Marine Conservation Zones (MCZs) are a type of Marine Protected Area in England. They protect areas that are important to conserving the diversity of nationally rare or threatened habitats and/or species and those places containing habitats and/or species that are representative of the biodiversity in our seas.
Defra designated 27 new Marine Conservation Zones (MCZs) in English inshore and offshore waters on 21 November 2013. This is a significant step towards creating a network of marine protected areas and an achievement for the conservation of important marine species and habitats.
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Cumbria Coast Marine Conservation Zone
Cumbria Coast MCZ is an inshore site that stretches for approximately 27 km along the coast of Cumbria. It extends from south of Whitehaven, around the cliffs at St Bees Head, to the mouth of the Ravenglass Estuary. The total area of the site is approximately 18 km2. The surrounding area is particularly important for seabirds with an estimated 10,000 breeding seabirds thought to be present. The MCZ partially overlaps with a Site of Special Scientific Interest which protects seabird nesting areas.
St Bees Head supports the best, most extensive and important examples of intertidal rocky shore habitats and communities on the predominantly sedimentary coast of north-west England. The extensive intertidal boulder and cobble reefs, or ‘scars’, within the site support good examples of nationally important honeycomb worm reefs. Where these scars extend to and below the low water mark, particularly at Barn Scar and Kokoarrah Rocks, they support rich marine wildlife including some of the best examples of under-boulder communities on the coast of north-west England.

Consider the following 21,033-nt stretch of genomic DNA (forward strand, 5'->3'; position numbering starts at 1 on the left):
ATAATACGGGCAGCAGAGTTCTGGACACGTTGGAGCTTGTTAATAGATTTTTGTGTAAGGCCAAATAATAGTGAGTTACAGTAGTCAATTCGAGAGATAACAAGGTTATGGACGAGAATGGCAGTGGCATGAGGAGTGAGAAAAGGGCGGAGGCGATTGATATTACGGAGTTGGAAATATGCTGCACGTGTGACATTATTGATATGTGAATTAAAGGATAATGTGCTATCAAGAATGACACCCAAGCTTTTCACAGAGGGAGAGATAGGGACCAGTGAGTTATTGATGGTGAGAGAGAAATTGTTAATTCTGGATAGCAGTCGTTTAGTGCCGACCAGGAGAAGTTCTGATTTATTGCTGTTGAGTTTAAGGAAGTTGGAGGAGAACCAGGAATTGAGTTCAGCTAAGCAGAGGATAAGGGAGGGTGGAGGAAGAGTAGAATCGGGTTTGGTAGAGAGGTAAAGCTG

Allonby Bay Marine Conservation Zone
Allonby Bay MCZ is an inshore site on the English side of the Solway Firth. It stretches around 9 km from Dubmill Point in the north to just north of Maryport in the south. The site covers about 40km2.
This stretch of coast protects a diverse range of marine habitats and the species they support. In particular, there are large areas of important living reefs, formed by the honeycomb worm and blue mussel beds. The honeycomb worm reefs here are extensive. These reefs are formed from the closely-packed sand tubes constructed by honeycomb worms. The reef structures look like honeycomb and can be tens of metres wide and up to a metre tall. The local conditions of this site make it an ideal place for these worms, which need rock to build on as well as sand to construct the tubes that form the reef. The reefs, in turn, provide a habitat for a wide range of shore-dwelling species including anemones, snails, crabs and seaweeds.
The sandy beaches (intertidal sand and muddy sand) host a range of species, such as shrimp-like sandhoppers, cockles, sea snails and worms buried beneath the surface. The peat exposures which are also a feature of this site provide a habitat which piddocks, a type of burrowing clam, and other species can tunnel into.
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